My goal for Solstice was to soak up the sun and listen to the sea. I walked along a rocky beach until I reached a sandy spot to lie down. Just as I remembered a spiritual teacher asking me to practice being a buoy, I looked up and saw this immediately front and center. Yup, a buoy. So I meditated. But then tears started to flow.
Even though this has apparently been discussed in the media for 8 months, I do not watch TV and only learned yesterday about the devastation of sea stars. Here are the thoughts that washed through me.
How do we live in a world without stars?
As a child in New Mexico I dreamed often in oceans, knew what it was to have fins, to glide free past whales and smooth grey creatures of the deep. I woke happy each time I visited these dreams. My bedroom walls were covered in posters of sea creatures.
At age 9 my family was blessed to spend a summer at a marine laboratory on a Pacific Northwest island where my dad had a teaching sabbatical. My world became tide pools. Darting fish, snails, hermit crabs, barnacles, and rainbows of sea anemones and stars. It was the happiest summer of my life.
(photo credit: Mark Epstein – who I hope does not mind since all my great sea star photos from last summer are unable to be transferred from my phone)
This month the stars are expected to be gone, wasting away in the millions along the entire West Coast of America.
I was asked to practice being a buoy. To rise atop the drama below. Yes I can. But I can also cry a river of tears for the stars of the sea.
For only a brief flash of a moment I felt like walking straight toward submersion, the ocean holding me to sleep.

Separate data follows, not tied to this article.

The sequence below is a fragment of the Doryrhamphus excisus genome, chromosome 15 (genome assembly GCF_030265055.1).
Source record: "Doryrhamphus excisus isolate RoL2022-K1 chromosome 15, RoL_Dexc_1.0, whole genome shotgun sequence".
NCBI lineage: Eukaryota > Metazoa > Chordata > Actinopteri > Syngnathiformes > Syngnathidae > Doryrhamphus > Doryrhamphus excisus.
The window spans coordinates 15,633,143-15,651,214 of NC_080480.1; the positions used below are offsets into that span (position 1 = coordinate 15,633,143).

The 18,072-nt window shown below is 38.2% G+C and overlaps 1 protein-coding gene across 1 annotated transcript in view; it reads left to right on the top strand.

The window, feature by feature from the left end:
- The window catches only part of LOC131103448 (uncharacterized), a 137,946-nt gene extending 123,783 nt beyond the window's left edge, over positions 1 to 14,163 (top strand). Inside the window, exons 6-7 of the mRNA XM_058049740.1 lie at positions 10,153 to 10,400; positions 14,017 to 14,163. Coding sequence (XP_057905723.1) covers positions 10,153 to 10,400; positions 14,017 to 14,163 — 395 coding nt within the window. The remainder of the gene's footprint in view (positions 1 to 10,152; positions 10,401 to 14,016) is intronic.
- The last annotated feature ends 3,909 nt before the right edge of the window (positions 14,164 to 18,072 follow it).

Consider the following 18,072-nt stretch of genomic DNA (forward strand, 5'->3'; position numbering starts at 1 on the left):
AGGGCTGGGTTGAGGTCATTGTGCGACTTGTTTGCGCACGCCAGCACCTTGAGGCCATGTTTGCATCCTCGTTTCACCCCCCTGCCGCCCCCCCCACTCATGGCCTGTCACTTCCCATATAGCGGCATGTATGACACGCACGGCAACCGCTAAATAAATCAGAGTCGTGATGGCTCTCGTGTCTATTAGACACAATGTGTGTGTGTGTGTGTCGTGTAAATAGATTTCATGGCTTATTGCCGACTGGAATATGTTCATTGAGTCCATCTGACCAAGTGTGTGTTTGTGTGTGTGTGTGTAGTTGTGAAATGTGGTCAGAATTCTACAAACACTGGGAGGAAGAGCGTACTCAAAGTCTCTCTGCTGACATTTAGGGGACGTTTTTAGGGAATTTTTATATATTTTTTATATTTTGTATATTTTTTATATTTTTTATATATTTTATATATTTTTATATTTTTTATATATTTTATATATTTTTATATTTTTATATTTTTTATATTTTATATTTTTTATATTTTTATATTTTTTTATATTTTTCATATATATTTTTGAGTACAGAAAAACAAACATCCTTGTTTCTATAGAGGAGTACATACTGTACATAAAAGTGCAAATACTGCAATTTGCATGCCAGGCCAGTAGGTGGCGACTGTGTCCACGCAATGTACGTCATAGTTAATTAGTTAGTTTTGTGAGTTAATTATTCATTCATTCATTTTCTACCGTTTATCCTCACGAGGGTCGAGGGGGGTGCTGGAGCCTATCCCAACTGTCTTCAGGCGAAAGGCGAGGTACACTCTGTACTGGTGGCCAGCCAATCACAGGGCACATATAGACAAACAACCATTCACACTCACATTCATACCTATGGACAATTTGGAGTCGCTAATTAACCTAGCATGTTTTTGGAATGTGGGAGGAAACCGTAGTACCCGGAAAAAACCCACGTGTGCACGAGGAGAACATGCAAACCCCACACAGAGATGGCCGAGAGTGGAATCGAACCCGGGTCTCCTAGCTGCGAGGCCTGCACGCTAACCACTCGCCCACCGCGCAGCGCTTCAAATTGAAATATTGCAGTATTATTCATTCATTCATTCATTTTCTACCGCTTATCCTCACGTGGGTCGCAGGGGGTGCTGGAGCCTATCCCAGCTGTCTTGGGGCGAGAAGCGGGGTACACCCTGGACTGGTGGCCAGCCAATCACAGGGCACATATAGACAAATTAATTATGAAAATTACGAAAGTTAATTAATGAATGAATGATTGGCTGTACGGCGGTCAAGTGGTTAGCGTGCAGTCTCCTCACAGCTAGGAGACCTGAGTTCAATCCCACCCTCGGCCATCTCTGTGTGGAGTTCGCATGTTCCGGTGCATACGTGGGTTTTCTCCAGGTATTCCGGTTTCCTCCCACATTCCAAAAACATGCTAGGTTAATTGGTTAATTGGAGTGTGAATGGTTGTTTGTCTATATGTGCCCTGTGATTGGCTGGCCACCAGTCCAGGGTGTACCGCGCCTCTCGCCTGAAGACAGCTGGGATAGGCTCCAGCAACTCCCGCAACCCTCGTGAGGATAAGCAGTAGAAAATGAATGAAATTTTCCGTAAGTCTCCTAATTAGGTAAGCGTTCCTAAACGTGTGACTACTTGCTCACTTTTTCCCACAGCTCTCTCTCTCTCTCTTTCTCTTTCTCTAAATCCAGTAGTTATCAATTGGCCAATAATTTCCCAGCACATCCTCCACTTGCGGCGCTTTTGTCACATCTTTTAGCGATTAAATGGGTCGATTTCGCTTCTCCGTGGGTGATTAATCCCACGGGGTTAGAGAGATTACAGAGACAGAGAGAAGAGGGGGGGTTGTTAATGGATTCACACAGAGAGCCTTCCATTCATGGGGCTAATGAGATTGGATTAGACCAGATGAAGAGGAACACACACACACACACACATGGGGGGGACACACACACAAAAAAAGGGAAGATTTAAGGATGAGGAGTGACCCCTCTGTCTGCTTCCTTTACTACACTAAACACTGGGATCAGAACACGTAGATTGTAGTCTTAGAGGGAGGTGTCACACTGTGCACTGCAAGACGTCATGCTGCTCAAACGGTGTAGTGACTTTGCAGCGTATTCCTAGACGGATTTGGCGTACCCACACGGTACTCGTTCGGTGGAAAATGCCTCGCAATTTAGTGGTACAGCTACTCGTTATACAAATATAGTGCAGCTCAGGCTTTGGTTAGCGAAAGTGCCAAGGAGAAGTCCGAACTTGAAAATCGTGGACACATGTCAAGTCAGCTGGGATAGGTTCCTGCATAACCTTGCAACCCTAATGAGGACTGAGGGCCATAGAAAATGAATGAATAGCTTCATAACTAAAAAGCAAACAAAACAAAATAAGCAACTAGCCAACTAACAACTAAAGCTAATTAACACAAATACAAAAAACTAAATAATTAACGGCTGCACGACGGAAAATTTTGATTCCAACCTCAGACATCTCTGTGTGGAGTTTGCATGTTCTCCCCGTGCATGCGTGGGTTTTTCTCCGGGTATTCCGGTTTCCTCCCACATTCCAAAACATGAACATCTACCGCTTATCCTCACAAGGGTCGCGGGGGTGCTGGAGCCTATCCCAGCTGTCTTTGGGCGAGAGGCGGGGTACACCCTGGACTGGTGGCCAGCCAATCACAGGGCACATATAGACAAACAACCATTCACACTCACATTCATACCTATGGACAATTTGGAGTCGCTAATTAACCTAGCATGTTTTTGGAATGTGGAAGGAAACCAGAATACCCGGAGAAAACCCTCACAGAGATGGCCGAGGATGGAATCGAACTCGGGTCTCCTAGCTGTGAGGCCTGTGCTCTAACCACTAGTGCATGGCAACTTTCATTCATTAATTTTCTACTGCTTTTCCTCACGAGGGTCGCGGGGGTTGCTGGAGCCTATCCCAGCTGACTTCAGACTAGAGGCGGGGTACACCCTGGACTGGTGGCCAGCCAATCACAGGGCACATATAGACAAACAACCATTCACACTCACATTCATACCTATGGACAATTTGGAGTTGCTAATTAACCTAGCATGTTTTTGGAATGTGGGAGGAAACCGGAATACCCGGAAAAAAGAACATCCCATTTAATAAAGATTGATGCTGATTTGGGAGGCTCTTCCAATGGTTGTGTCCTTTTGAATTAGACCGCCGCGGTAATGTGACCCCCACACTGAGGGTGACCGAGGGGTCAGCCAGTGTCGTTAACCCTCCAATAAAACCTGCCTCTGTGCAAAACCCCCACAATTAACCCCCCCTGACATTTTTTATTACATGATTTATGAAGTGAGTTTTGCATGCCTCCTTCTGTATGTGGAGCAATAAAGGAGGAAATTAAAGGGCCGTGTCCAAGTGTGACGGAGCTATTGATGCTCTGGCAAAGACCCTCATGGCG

I can only wonder if this is a tipping point of no return for the ecosystem so many are monitoring right now. It is one thing to read about a species of bird or animal dying in a jungle on the other side of the world. It is another to have an emotional connection with a beautiful creature woven through your own life disappear before your very eyes.
This video is from January, but now it is evident this is happening from Baja to Alaska. Die-offs have happened in the past, but never this widespread, never this many, and that is why this feels different. If anyone is seeing this in another ocean besides the Pacific, I would love a comment to let me know.
To reassure people who might read this that care about me, I know following my impulse to despair is not an appropriate answer to the question “What can I do?” Signing petitions, fasting and standing witness to the massive shifts happening ecologically are actions I can take. I am not concerned with end of Earth. She is resilient. I only fear the turmoil of culture shock, living in a world I hardly recognize. My most important action right now feels like listening, listening, listening to her and allowing myself to receive her gifts.